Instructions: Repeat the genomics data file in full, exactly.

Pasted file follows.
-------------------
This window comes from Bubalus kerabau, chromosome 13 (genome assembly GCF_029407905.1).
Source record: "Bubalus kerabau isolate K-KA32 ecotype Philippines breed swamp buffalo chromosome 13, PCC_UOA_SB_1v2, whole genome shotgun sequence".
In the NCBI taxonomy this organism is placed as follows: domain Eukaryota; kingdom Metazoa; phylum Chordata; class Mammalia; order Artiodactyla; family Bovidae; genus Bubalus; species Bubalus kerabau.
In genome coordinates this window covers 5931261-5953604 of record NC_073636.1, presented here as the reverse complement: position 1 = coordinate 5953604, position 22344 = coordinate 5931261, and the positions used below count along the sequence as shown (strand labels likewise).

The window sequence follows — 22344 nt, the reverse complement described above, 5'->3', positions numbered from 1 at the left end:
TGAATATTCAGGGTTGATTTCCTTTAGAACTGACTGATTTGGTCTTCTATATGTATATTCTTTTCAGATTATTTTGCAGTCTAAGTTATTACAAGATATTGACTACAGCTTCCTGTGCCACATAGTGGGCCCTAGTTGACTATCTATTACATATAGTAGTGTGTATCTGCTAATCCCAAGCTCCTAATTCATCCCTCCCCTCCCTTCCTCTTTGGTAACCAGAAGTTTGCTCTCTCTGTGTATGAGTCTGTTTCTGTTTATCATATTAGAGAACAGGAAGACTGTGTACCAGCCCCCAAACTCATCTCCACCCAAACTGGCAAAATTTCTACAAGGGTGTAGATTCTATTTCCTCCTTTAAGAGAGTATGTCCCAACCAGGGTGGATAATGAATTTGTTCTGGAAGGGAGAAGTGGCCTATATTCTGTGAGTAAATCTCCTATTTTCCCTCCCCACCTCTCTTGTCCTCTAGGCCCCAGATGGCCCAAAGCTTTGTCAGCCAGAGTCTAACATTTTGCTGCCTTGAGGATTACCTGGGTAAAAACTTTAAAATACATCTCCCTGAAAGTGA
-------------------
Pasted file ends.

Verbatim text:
This window comes from Bubalus kerabau, chromosome 13 (genome assembly GCF_029407905.1).
Source record: "Bubalus kerabau isolate K-KA32 ecotype Philippines breed swamp buffalo chromosome 13, PCC_UOA_SB_1v2, whole genome shotgun sequence".
In the NCBI taxonomy this organism is placed as follows: domain Eukaryota; kingdom Metazoa; phylum Chordata; class Mammalia; order Artiodactyla; family Bovidae; genus Bubalus; species Bubalus kerabau.
In genome coordinates this window covers 5931261-5953604 of record NC_073636.1, presented here as the reverse complement: position 1 = coordinate 5953604, position 22344 = coordinate 5931261, and the positions used below count along the sequence as shown (strand labels likewise).

The window sequence follows — 22344 nt, the reverse complement described above, 5'->3', positions numbered from 1 at the left end:
TGAATATTCAGGGTTGATTTCCTTTAGAACTGACTGATTTGGTCTTCTATATGTATATTCTTTTCAGATTATTTTGCAGTCTAAGTTATTACAAGATATTGACTACAGCTTCCTGTGCCACATAGTGGGCCCTAGTTGACTATCTATTACATATAGTAGTGTGTATCTGCTAATCCCAAGCTCCTAATTCATCCCTCCCCTCCCTTCCTCTTTGGTAACCAGAAGTTTGCTCTCTCTGTGTATGAGTCTGTTTCTGTTTATCATATTAGAGAACAGGAAGACTGTGTACCAGCCCCCAAACTCATCTCCACCCAAACTGGCAAAATTTCTACAAGGGTGTAGATTCTATTTCCTCCTTTAAGAGAGTATGTCCCAACCAGGGTGGATAATGAATTTGTTCTGGAAGGGAGAAGTGGCCTATATTCTGTGAGTAAATCTCCTATTTTCCCTCCCCACCTCTCTTGTCCTCTAGGCCCCAGATGGCCCAAAGCTTTGTCAGCCAGAGTCTAACATTTTGCTGCCTTGAGGATTACCTGGGTAAAAACTTTAAAATACATCTCCCTGAAAGTGA